“I look forward to hearing – and I’m especially eager for our students to hear – how he was able to make such positive differences for so many golfers, and what motivates him to keep working and teaching after 50 years.”
Returning temporarily to a university setting makes perfect sense for Suttie, known as “the teacher that teaches the teacher.”
First, he holds the academic credentials – a doctorate in biomechanics from Middle Tennessee State University, where his dissertation examined “A Biomechanical Comparison between a Conventional Golf Swing Learning Technique and a Unique Kinesthetic Feedback Technique.”
Second, he coached collegiate golf teams at Eastern Kentucky University, Brevard Community College (where he mentored Azinger, who went on to 12 PGA victories), Northwestern University and Florida Gulf Coast University.
Third, he’s delivered numerous presentations to golf teachers who transfer his methods to their own clubs and students.
But it’s in teaching golfers at all levels, from beginners to pros, that Suttie has sculpted his legacy by helping people to find “their most natural way” to swing.
“If I’m known for anything in the teaching world, it’s that there is no one way to swing a golf club. Your swing depends on your body type, how you’re built, your flexibility pattern, your physical characteristics, your height,” says Suttie, now based in Bonita Springs, Fla.
“There are many, many ways to swing, and lots of fundamentals, and I’m a fundamentalist,” he adds. “I’ve gotten to that point now where I can just look at a guy’s body and I can almost tell right away how he should swing.”
What continues to challenge him, though, is the responsiveness of his students.
Beginners “will listen to you,” he says. “To teach a tour guy, though, you’ve really got to convince them because they’ve been doing this for a long time, and a lot depends on how much you give them. You give them too much, and they get nothing out of it. You’ve got to be sparse in your information and teach them over time.”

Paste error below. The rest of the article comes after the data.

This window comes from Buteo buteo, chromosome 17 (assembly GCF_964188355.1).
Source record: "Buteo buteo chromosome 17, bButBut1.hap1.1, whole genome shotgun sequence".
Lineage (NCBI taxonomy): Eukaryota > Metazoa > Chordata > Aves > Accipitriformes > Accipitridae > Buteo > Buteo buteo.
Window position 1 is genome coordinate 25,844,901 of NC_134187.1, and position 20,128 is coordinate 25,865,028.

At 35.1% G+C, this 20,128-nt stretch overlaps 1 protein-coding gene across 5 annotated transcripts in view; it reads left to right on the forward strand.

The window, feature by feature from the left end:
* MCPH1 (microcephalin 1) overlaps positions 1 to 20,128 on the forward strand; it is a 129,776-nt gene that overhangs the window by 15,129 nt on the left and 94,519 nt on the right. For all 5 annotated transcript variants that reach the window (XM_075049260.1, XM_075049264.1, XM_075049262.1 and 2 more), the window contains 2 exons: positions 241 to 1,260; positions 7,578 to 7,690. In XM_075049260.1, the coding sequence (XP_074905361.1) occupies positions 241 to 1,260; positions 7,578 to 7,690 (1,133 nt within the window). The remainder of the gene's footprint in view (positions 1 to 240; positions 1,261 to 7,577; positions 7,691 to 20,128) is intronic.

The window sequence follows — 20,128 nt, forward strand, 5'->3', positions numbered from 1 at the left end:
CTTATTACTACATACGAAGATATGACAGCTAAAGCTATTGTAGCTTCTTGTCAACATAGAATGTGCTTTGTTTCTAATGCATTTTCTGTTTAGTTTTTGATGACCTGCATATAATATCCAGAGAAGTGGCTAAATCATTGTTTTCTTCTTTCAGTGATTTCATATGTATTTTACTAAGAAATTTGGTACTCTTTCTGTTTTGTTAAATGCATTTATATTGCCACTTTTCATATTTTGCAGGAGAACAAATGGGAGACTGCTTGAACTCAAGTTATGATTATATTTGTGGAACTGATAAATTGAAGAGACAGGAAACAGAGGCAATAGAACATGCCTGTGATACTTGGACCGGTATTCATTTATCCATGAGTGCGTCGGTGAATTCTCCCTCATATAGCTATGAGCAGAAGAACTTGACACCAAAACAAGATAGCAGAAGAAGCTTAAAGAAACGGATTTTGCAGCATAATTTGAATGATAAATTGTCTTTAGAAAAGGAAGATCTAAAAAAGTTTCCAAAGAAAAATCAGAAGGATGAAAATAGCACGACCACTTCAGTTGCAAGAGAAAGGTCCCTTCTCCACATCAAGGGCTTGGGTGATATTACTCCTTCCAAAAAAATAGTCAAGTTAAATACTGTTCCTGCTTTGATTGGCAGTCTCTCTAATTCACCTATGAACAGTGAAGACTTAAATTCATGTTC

Nonetheless, he adds, pros are “always willing to learn and they’re always willing to screw themselves up. They’ll take lessons from teachers who put them into a method, but there’s no method that really can work with everybody. I’ve seen just as many players get screwed up as who get better.”
During his own years as a student, when he studied physical education and kinesiology, Suttie remembers tough classes that taught him motivation, discipline and punctuality.
He especially remembers a course taught by then-NIU Football Coach Howard Fletcher, who made sure that all students “learn something besides the academic area: how to exist in life. He taught me that. I took a class from him, and he says, ‘You either do this, or you don’t. It’s just like life.’ ”
What’s his own life advice for college students? “Do what you like, and then you’ll be good at it. If you don’t like what you do, you won’t be good at it, and you’ll wish you did something else.”
In speaking to NIU audiences next week, he expects people will want to hear his stories about his visits with Arnold Palmer and Jack Nicklaus. He also plans to share wisdom gained over five decades of teaching and coaching golf – which, he says, are different things.
“Coaching is more motivating, telling kids that they can do it – the mental side – whereas teaching golf is more of the mechanical stuff,” Suttie says.
Fortunately, he adds, either or both types of guidance pay dividends.
“There are no limits with golf,” he says. “If you don’t have the hand-eye coordination, you can only go so far, but I haven’t ever seen anyone who can’t get better.”